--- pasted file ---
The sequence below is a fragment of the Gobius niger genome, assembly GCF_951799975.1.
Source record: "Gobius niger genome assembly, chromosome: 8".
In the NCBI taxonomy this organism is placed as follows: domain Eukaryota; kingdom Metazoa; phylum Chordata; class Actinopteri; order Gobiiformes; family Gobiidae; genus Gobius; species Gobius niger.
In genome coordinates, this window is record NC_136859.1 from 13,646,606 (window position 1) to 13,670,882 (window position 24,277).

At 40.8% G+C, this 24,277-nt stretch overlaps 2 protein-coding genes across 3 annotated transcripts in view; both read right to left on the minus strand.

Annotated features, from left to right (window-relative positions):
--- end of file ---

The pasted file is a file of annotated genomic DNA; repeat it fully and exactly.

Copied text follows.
The sequence below is a fragment of the Gobius niger genome, assembly GCF_951799975.1.
Source record: "Gobius niger genome assembly, chromosome: 8".
In the NCBI taxonomy this organism is placed as follows: domain Eukaryota; kingdom Metazoa; phylum Chordata; class Actinopteri; order Gobiiformes; family Gobiidae; genus Gobius; species Gobius niger.
In genome coordinates, this window is record NC_136859.1 from 13,646,606 (window position 1) to 13,670,882 (window position 24,277).

At 40.8% G+C, this 24,277-nt stretch overlaps 2 protein-coding genes across 3 annotated transcripts in view; both read right to left on the minus strand.

Annotated features, from left to right (window-relative positions):